“I’m always jumping to the worst conclusion, scared of wearing certain clothing, and feeling unsafe in public spaces,” she said as she shared her own experiences of sexual harassment. “I know there are others with far worse stories than mine. I wanted to share my story in order to bring awareness,” she said to the crowd.

   For ten minutes, Stewart spoke about sex education, sexual harassment, sexual assault, pregnancy, and abortions.

   “My goal was to share a teen perspective and let others know that teens know what’s going on, that they’re scared for their future with reproductive rights, and to inspire young people to speak up about what they believe in,” she said.

   Alongside Stewart was West Ottawa Assistant Principal Lindsay Cherry, who shared a poem. Cherry has been involved in countless civil justice movements and hopes these demonstrations will rectify injustices.

Stewart and Cherry with fellow speaker Gezelle Kingdom Grier

   “Mariah came to me and asked me to be her mentor while planning and writing her speech,” Cherry said. “Mariah has been a freedom fighter for a long time. She cares about the rights of all people and has fought against injustices in our society and specifically in our community.”

   Stewart understands the importance of taking action. Her participation in Stop Asian Hate demonstrations, Black Lives Matter marches, and other women’s movements have shown her the true power of strong voices. “I always looked up to those speakers because I saw how much of an impact they had, and I always thought it’d be super cool to speak in front of people,” Stewart said.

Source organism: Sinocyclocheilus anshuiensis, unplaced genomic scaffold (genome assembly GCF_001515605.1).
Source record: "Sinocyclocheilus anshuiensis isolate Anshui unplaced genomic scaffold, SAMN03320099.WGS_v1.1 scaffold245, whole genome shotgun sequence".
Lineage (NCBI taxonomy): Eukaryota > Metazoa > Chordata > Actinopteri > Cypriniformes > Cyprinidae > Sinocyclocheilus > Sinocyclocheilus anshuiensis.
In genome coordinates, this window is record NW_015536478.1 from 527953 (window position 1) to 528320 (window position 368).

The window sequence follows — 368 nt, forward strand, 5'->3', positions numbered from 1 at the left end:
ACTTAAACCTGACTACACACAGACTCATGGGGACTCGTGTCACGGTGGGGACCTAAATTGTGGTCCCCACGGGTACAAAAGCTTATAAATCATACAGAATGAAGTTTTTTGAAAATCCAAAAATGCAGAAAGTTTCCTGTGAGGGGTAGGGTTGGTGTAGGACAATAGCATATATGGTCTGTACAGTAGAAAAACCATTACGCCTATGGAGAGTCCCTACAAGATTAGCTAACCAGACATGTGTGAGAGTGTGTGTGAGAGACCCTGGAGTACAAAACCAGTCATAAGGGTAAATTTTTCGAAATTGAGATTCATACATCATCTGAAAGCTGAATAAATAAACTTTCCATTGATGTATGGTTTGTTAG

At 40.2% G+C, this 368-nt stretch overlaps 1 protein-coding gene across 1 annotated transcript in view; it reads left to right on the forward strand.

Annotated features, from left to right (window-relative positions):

Jr. Quincey Leonard, West Ottawa student and friend of Stewart, was in the crowd while Stewart spoke. “I think Mariah did so well in her speech. It was nice to be able to have someone speak on issues that have an impact on many teen girls from the perspective of a teen. Also, seeing the impact she had on the other people around me made me feel very proud,” Leonard said.

   “I received an overwhelming amount of support and positivity from West Ottawa students and the community,” Stewart said. “Nobody has responded negatively to my speech, but I’ve had people respond negatively to my beliefs. I am working on how to have healthy and beneficial conversations when it comes to social issues.” 

   Life in today’s world is undoubtedly challenging. Despite the challenges, Stewart has learned to use her voice.

   “After we got done speaking, a lot of the people came up to talk to the speakers, so I got to meet a bunch of people and have people say some pretty heartwarming and empowering things to me,” she said.  

   Stewart hopes to remain passionate and vocal in her opinions throughout her lifetime. “I’d love to keep staying active in the community, speaking at marches, and helping other people. I want to go into law, study political science, and hopefully become a civil rights lawyer,” she said.

   Her words to the crowd remain influential even weeks after they were spoken. “When these lawmakers take away our choice to have a pregnancy, it feels like they think we aren’t smart enough to make decisions for ourselves, but we are smart,” she said in Centennial Park. “We are smart, strong, and powerful because we are women.”